The girls are among the youngest of Mose and Barb Miller's 13 children, who range in age from 1 to 21 years, said Simmons, the neighbour. The girls routinely took on the chore of selling the fruits, vegetables, jams and other products of the farm, Simmons said.

"It's absolutely amazing," she said of their return.

St. Lawrence County is home to New York's second-largest Amish population, which has grown in the past decade because of productive land and property prices lower than in Pennsylvania

___

Associated Press writer Chris Carola contributed to this report.

  • Rate this Rate This Star Icon
  • This article has not yet been rated.
  • We want you to tell us what you think of our articles. If the story moves you, compels you to act or tells you something you didn’t know, mark it high. If you thought it was well written, do the same. If it doesn’t meet your standards, mark it accordingly.

    You can also register and/or login to the site and join the conversation by leaving a comment.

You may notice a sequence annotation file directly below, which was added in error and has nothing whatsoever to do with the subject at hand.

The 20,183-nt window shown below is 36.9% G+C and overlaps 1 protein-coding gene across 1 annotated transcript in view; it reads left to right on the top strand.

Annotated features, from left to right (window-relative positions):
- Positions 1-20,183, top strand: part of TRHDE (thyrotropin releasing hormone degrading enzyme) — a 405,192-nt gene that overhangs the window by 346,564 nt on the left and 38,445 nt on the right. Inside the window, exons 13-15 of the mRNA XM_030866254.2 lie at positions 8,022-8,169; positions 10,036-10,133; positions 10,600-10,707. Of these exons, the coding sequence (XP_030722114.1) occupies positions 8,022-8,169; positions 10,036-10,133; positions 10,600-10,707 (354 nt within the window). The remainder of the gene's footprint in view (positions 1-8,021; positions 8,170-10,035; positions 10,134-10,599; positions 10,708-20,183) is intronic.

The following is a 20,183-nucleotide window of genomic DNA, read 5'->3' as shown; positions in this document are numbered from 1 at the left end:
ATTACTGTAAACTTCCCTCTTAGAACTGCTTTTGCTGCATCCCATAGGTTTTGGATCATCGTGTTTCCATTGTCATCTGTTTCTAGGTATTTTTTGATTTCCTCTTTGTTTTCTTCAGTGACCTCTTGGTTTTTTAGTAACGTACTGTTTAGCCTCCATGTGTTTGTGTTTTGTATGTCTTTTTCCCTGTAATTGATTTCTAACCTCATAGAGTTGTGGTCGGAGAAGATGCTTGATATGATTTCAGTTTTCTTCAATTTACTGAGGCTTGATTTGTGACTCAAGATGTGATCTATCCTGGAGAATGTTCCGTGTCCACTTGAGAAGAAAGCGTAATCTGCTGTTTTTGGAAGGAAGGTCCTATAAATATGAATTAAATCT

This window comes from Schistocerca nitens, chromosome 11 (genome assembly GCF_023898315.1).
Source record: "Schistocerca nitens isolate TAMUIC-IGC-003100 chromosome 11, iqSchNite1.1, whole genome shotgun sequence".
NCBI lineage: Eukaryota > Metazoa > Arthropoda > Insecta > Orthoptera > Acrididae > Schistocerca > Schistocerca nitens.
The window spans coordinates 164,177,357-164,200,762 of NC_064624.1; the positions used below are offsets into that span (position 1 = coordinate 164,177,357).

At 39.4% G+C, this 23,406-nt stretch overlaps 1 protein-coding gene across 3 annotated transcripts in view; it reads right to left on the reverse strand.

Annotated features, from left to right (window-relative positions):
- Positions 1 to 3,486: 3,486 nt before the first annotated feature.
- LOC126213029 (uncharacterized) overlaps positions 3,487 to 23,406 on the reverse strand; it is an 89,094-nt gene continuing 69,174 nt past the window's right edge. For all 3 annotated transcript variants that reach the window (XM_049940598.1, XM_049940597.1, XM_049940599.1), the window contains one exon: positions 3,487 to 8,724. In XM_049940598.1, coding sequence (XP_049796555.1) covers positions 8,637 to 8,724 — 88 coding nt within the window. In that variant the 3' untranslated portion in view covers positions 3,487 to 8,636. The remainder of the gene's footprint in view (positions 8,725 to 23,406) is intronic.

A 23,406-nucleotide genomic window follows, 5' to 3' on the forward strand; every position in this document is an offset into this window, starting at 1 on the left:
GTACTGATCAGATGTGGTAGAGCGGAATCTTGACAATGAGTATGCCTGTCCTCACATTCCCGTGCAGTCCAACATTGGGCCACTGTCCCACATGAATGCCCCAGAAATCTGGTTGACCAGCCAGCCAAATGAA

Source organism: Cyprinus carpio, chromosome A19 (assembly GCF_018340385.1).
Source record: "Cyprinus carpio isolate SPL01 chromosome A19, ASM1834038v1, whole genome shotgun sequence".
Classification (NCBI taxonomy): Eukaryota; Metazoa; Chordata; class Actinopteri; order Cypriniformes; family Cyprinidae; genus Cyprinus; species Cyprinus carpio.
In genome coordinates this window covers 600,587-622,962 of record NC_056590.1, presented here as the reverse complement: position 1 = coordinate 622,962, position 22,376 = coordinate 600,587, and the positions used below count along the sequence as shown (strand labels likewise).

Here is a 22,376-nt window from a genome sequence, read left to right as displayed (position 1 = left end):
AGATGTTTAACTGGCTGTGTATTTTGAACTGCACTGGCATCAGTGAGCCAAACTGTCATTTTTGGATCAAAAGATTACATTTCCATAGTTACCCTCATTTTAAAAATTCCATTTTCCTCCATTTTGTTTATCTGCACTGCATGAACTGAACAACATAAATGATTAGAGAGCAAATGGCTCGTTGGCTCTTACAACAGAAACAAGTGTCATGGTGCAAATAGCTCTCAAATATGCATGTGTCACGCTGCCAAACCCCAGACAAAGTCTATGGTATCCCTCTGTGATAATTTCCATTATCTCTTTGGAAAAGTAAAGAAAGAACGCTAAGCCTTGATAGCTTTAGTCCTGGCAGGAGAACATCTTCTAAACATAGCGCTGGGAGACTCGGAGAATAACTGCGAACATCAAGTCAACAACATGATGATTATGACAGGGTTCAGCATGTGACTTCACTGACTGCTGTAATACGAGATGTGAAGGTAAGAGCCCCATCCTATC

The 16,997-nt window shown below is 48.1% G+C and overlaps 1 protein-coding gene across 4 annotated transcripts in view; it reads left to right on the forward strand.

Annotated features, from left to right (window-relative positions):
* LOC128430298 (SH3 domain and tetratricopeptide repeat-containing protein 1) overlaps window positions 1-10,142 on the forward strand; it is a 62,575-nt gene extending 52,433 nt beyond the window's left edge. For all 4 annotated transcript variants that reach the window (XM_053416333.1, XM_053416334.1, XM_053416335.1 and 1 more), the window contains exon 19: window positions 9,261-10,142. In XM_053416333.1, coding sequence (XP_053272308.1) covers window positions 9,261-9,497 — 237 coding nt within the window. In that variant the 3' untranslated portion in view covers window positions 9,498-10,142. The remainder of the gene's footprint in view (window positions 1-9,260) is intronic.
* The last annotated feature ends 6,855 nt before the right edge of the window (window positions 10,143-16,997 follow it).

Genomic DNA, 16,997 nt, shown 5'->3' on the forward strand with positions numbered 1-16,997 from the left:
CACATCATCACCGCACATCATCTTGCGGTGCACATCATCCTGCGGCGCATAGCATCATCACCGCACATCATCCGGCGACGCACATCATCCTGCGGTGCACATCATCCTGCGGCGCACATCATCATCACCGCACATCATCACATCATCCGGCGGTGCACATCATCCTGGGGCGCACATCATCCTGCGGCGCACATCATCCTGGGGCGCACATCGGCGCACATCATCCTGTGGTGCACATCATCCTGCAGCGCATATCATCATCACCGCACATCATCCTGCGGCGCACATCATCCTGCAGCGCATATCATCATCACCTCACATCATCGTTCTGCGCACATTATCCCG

Rate it yourself by rolling over the stars and clicking when you reach your desired rating. We want you to tell us what you think of our articles. If the story moves you, compels you to act or tells you something you didn’t know, mark it high.

Sort by: Newest to Oldest | Oldest to Newest | Most Popular 0 Commentscomment icon

You can comment on most stories on brandonsun.com. You can also agree or disagree with other comments. All you need to do is register and/or login and you can join the conversation and give your feedback.

There are no comments at the moment. Be the first to post a comment below.

Post Your Commentcomment icon

Comment
  • You have characters left

The Brandon Sun does not necessarily endorse any of the views posted. Comments are moderated before publication. By submitting your comment, you agree to our Terms and Conditions. New to commenting? Check out our Frequently Asked Questions.

letters

Make text: Larger | Smaller

Brandon Sun Business Directory
The First World War at 100

Social Media